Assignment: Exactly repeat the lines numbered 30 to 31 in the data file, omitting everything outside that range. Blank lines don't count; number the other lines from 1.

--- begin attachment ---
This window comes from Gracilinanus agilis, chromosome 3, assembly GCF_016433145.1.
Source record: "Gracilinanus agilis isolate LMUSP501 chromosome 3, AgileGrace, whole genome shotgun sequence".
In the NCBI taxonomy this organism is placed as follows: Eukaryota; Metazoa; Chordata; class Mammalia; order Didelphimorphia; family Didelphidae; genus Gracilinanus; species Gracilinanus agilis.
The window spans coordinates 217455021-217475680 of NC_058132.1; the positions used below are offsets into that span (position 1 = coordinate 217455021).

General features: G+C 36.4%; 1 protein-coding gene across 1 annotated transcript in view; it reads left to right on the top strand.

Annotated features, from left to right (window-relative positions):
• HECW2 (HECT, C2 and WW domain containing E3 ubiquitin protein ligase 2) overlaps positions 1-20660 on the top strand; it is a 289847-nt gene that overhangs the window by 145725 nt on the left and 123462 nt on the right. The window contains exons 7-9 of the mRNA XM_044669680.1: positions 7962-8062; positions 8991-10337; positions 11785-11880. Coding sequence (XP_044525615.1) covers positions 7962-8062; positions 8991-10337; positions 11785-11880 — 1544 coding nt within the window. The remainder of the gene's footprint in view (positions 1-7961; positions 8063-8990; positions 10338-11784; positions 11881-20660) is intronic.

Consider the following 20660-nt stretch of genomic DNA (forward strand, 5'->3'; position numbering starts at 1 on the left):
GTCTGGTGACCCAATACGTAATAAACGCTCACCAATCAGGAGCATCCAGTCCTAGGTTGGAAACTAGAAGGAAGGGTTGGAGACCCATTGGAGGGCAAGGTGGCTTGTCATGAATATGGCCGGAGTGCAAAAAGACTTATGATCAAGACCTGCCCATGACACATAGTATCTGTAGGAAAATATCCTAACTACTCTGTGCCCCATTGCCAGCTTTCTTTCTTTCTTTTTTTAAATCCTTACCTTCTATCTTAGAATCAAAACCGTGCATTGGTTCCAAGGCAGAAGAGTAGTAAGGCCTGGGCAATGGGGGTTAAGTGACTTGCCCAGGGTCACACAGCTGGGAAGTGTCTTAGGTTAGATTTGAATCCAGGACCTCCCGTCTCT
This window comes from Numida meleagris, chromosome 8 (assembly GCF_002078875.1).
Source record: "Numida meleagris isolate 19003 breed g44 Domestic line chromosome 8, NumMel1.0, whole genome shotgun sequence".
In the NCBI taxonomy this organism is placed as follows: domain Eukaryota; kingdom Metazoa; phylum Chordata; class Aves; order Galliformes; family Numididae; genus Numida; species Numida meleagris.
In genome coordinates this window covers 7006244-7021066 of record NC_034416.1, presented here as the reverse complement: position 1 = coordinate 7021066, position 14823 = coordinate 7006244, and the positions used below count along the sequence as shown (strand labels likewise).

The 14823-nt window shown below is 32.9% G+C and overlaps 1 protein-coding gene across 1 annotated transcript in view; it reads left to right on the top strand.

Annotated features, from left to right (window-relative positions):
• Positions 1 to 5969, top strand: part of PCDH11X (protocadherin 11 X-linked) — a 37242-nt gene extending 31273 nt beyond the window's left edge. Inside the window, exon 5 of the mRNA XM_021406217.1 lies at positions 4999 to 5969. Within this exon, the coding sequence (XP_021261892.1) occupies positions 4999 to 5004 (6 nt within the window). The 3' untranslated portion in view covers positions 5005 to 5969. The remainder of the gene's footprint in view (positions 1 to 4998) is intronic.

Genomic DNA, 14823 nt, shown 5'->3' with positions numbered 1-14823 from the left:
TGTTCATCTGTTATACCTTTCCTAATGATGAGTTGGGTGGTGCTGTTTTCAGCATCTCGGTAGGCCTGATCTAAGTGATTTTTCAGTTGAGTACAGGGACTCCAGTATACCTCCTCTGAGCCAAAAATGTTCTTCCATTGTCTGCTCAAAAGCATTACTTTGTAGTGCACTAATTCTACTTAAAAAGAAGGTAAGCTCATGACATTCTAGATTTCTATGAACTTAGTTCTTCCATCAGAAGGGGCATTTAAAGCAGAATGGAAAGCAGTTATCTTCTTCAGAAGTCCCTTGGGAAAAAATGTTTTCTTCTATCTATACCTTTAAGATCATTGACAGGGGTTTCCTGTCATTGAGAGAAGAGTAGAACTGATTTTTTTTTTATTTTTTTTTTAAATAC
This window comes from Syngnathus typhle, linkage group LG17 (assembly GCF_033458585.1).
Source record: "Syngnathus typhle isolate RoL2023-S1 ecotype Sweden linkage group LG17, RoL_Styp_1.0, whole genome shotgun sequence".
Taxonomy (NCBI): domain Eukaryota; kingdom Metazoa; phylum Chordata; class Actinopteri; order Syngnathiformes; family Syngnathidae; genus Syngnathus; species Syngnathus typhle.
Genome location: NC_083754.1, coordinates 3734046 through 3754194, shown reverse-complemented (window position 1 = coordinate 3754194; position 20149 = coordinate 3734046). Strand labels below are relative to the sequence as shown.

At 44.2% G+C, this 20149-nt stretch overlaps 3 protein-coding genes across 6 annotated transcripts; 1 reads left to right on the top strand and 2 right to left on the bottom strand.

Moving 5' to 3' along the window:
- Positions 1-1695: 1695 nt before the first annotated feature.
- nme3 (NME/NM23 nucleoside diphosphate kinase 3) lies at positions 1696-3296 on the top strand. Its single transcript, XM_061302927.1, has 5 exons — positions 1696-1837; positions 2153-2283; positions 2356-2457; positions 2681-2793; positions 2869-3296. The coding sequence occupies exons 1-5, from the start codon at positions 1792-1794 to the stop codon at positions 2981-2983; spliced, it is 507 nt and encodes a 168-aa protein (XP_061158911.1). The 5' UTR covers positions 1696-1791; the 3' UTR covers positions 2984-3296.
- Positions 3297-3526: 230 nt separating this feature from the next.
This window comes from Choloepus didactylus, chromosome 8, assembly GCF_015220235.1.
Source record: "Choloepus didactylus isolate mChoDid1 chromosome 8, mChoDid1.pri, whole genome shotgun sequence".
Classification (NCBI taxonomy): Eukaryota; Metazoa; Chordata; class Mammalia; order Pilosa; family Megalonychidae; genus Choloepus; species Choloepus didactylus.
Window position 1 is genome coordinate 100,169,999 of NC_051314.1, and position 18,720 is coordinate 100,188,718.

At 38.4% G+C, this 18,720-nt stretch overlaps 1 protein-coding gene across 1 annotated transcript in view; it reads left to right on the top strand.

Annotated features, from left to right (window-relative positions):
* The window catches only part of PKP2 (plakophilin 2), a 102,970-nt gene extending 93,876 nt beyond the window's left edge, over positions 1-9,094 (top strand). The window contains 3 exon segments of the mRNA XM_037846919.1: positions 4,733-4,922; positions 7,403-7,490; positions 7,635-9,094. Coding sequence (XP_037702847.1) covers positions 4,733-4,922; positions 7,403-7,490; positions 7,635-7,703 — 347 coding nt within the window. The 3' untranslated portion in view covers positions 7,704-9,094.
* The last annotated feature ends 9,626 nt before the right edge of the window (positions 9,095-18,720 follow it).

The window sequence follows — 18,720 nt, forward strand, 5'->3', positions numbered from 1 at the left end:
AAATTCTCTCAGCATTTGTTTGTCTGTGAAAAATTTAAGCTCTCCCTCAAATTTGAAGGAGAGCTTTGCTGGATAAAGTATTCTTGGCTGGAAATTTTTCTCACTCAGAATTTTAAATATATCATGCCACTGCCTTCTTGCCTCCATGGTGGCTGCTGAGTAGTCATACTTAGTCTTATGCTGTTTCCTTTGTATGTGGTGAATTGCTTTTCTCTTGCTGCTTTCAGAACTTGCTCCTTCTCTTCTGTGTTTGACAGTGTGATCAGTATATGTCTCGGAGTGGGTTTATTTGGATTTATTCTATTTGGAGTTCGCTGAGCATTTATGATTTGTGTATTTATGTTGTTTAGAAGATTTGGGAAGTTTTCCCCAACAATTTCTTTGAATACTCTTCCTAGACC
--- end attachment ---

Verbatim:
Classification (NCBI taxonomy): Eukaryota; Metazoa; Chordata; class Mammalia; order Pilosa; family Megalonychidae; genus Choloepus; species Choloepus didactylus.
Window position 1 is genome coordinate 100,169,999 of NC_051314.1, and position 18,720 is coordinate 100,188,718.